Silicon Valley urged to help authorities tackle militant groups using social networks and tech tools
President Obama has appealed to technology companies to help in the fight against ISIS terrorists and other extremist groups in an address to the nation at the weekend.
The speech on Sunday by Obama from Oval Office was in response to the terrorist shooting at an office party in San Bernardino, California and made clear he wants tech help in fighting terrorist groups like ISIS.
“I will urge high-tech and law enforcement leaders to make it harder for terrorists to use technology to escape from justice,” he said.
Obama was echoing previous comments from his government, and indeed from other governments around the world, over concerns that terrorists are increasingly using tech tools and social network to communicate and spread their propaganda.
The official indicated the White House will talk to companies in the tech sector in the coming days about developing a “clearer understanding of when we believe social media is being used actively and operationally to promote terrorism,” the official reportedly said.
Obama wants tech firms to work with law enforcement when the use of social media “crosses the line” from expressing views “into active terrorist plotting,” the official reportedly said.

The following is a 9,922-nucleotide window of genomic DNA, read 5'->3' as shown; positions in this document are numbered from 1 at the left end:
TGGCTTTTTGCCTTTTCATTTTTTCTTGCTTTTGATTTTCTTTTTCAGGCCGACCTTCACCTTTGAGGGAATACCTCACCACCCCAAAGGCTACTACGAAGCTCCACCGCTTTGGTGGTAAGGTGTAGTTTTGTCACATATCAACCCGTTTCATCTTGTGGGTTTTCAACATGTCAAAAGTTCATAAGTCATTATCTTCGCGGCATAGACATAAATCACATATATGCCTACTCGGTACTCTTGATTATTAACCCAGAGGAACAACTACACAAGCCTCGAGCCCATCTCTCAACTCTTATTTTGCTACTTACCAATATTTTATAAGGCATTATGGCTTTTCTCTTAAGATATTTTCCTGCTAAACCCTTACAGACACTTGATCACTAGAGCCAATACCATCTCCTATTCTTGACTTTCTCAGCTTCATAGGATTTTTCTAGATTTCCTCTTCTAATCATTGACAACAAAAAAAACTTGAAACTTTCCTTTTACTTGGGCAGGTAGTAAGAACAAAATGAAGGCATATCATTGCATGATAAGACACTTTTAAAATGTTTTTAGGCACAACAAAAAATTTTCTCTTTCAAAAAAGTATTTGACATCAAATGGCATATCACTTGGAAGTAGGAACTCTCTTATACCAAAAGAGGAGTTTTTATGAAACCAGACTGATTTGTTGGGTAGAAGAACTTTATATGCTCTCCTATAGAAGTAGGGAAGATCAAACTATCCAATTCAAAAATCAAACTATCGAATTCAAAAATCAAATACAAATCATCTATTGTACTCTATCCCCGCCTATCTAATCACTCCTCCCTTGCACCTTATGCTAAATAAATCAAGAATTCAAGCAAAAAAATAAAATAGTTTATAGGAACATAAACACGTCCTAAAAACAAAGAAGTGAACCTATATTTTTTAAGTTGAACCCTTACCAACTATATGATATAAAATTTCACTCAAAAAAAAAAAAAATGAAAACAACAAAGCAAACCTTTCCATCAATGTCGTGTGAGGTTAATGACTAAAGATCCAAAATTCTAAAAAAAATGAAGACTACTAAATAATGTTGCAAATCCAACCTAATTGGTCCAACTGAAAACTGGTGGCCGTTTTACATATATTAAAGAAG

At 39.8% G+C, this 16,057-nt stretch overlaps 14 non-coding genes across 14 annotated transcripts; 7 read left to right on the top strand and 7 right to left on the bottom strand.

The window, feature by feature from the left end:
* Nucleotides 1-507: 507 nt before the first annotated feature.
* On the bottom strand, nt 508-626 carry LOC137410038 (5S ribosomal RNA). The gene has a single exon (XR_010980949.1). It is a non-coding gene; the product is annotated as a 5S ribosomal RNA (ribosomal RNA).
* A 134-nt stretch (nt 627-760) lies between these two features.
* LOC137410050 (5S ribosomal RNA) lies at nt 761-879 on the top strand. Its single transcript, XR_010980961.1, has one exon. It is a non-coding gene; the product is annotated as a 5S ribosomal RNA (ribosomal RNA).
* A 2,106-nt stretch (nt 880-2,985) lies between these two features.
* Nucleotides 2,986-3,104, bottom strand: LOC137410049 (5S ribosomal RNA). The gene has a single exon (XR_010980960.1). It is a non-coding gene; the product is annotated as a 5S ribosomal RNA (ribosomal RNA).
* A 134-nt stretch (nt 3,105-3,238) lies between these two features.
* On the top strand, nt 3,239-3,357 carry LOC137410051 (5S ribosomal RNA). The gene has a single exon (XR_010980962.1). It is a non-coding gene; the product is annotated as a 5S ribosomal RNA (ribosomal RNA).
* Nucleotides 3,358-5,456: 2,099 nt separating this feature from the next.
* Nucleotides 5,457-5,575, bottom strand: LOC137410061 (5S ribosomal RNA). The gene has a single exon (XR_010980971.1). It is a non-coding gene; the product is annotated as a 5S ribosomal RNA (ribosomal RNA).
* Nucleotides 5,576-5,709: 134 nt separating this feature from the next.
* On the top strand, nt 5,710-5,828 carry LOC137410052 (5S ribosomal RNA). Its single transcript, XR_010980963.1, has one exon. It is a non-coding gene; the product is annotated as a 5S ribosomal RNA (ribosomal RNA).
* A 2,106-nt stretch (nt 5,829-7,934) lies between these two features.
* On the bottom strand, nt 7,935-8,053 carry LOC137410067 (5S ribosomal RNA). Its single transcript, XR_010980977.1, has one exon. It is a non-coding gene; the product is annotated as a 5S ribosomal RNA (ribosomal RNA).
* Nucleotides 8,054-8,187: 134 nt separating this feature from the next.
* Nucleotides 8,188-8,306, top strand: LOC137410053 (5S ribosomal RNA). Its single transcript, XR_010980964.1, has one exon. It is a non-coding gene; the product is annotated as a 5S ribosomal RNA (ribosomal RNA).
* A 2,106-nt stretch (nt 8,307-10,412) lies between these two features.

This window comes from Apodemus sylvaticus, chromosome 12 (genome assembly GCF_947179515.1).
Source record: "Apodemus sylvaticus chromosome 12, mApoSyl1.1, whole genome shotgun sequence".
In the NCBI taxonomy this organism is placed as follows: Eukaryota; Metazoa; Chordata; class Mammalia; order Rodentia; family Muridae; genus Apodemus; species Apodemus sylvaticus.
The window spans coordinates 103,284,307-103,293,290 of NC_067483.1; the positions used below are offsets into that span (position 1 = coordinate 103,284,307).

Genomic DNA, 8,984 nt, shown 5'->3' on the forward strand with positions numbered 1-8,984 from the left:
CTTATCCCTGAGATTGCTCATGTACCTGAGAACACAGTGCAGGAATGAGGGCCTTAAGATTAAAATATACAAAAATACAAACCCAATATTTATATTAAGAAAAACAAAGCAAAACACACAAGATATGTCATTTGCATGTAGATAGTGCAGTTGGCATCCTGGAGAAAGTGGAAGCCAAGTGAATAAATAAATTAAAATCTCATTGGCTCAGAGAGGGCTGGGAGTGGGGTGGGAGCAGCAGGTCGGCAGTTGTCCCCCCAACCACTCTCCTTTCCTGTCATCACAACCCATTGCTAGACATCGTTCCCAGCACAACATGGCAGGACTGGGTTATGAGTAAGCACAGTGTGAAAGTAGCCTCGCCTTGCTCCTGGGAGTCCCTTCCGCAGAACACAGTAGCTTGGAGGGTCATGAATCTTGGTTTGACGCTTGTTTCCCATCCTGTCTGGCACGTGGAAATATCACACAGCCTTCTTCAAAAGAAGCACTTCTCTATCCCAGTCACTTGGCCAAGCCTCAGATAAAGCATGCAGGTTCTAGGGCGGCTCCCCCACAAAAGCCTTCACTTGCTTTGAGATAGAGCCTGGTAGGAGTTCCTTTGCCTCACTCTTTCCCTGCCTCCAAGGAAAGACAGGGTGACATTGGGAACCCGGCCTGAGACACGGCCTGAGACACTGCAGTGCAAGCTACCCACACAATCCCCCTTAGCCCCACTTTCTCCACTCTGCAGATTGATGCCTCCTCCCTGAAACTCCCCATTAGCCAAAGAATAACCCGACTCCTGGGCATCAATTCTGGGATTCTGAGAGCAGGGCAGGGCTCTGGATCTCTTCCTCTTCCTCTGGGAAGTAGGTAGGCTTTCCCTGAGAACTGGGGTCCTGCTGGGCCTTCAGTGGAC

“That is a deeply concerning line that we believe has to be addressed,” he said. “There are cases where we believe that individuals should not have access to social media for that purpose.”
Obama of course has made no secret of his desire to weaken encryption to make it easier for the government to monitor communications. Indeed last month, Manhattan District Attorney Cyrus Vance called for weaker encryption levels on smartphones to aid in criminal investigations.
But the tech industry have been unified in their opposition. Indeed, in June a number of leading technology companies including Google, Apple, IBM, Microsoft and Facebook wrote a strongly-worded open letter to President Obama, calling for him to respect the privacy rights of consumers by not weakening encryption systems.
The White House recently backed down on its attempt to weaken encryption systems, but the recent terrorist shooting in California by a husband and wife team has thrust the issue back into the limelight. And it is not just in America where these concerns are being raised.
Earlier this year, the chief for Europol said the increasing prevalence of encrypted Internet communications presents a major difficulty for law-enforcement and national security efforts.
US law enforcement have also complained in the past that encryption can prevent the FBI and the Department of Homeland Security from examining data during investigations. And in April the leading counter-terrorism policeman in the UK said that some tech firms are helping militants avoid detection by developing systems that are “friendly to terrorists”.
In January this year Prime Minister David Cameron said that he wanted British intelligence agencies to be able to monitor the encrypted communications of terror suspects.
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